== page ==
Water Heater Maintenance Tips

Water Heater Maintenance TipsIf you have a tank water heater in your home, chances are good that your only genuine contact with it is your daily shower. Most people don’t realize that water heaters require regular maintenance. Performing regular maintenance on your water heater can not only extend the life of the tank, but also ensure that you have trouble-free operation for years.

You might think of your water heater as being a giant kettle that sits in your basement or in a utility closet. The water inside never heats up enough to boil (hopefully), but the tank always keeps heated water ready to go. Your water heater is a little more complicated than that, which is why it requires regular maintenance.

If you have a conventional tank water heater, you’ll want to become familiar with the maintenance routine for your tank. If you have an older tank in service, and you’ve never performed routine maintenance on it, beginning a maintenance routine may not get you very much. The trick to prolonging the life of a hot water tank is to begin maintenance on the tank when it is brand new and continue the routine throughout the tank’s life. Knowing how a water tank operates will show you why this is the case.

A conventional water tank has an energy source – either electricity or natural gas. (Water heaters can also operate on propane or fuel oil.) It has a water inlet for the cold water supply, and a water outlet for the heated water. The tank also has a thermostat to control the water temperature, and a pressure relief valve. A gas water heater will have an exhaust vent at or near the top of the tank and a gas burner at the bottom (outside) of the tank. An electric water heater will have one or two heating elements inside the tank. The tank itself is lined with glass. There’s a drain valve at the bottom of the tank, and the tank is insulated to improve energy efficiency.

Tanks also have a “sacrificial anode” which is a magnesium rod that sits in the water and controls the rate of corrosion in the tank. If the magnesium rod weren’t there, the tank itself would begin to corrode immediately. Because its job is to corrode, the rod deteriorates over time. Once the rod has deteriorated, the tank will begin to corrode rapidly. Replacing the sacrificial rod periodically will extend the life of your tank. The tank warranty provides a good rule of thumb for changing the anode in the tank. If your tank has a 6-year warranty, change the rod every 5-6 years. If it has a 9 year warranty, change it every 7-9 years. With a 12-year warranty, change the rods every 10-12 years.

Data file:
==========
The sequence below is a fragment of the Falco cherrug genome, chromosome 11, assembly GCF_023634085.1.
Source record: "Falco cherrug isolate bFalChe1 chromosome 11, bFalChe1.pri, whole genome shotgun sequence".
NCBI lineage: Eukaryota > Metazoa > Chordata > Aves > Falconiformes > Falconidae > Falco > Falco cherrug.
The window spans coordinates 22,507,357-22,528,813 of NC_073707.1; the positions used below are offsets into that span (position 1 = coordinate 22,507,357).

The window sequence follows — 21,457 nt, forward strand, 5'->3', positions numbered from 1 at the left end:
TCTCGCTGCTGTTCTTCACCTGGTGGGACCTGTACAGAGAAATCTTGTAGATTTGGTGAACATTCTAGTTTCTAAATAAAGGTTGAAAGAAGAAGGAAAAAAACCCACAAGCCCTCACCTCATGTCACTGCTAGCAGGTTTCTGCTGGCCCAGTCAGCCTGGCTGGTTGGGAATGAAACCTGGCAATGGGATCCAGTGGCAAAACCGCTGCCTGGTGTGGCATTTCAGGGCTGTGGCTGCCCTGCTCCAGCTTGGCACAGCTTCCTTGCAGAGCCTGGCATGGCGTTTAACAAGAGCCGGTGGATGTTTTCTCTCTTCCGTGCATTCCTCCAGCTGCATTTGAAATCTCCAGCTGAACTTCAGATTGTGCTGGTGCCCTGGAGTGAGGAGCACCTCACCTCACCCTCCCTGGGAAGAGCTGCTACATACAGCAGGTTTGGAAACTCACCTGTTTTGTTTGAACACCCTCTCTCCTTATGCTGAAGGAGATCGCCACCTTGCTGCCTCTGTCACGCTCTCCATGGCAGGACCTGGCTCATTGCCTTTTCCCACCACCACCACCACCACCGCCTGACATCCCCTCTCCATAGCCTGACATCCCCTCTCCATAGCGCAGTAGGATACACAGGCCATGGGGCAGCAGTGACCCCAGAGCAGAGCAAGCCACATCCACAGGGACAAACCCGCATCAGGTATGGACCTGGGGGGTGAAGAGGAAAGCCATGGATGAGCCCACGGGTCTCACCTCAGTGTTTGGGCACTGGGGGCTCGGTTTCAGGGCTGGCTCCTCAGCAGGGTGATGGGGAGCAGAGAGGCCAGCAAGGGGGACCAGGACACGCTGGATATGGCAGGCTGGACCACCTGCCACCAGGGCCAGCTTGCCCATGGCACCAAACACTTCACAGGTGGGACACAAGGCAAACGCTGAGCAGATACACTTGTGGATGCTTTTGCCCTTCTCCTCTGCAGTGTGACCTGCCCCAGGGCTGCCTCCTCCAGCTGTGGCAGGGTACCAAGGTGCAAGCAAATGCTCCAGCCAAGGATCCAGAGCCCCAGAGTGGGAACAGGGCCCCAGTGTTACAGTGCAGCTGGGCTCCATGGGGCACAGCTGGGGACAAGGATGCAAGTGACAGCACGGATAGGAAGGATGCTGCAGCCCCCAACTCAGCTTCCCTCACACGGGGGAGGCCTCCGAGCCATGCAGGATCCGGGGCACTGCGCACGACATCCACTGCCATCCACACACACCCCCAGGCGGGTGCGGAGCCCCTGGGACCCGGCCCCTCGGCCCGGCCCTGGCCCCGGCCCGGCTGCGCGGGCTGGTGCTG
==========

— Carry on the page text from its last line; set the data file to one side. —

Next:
Factors other than the passage of time can affect how rapidly the sacrificial anode deteriorates. Inspecting the rod annually can better help you determine when to replace your tank’s rod.

As a side note, the deterioration of the sacrificial anode is the reason you should never consume hot water from the tap. The water becomes contaminated by the water heater and is no longer fit for consumption.

Over time, debris from the anode, minerals and corrosion build up at the bottom of the tank. If you don’t drain the debris out periodically, it will form a “blanket” at the bottom of the tank and decrease the tank’s heating efficiency. The sediment can also escape the tank and collect in your water fixtures. Draining the tank from the bottom periodically will remove the sediment. Some people prefer to run a gallon or two of heated water from the bottom of the tank regularly to keep the sediment level in check.

Your water heater also has a temperature and pressure relief valve. This valve will open if the temperature or the pressure in the tank becomes too high. You can test the valve by pulling the trip lever on it. If the valve is operating correctly, it should relieve a little water or water vapor from the tank. You may also hear a little rush of air escaping the valve. If none of these things happen, the temperature and pressure valve may have gone bad. It’s important to replace the T&P valve. Without it, your tank could experience a dangerous increase in pressure, which could lead to an explosion.

If you’d like more information about water heater maintenance, or if you would like to replace your existing water heater, please call us at Boston Standard Company at (617) 288-2911.

Photo Credit: Cole Camplese, via Flickr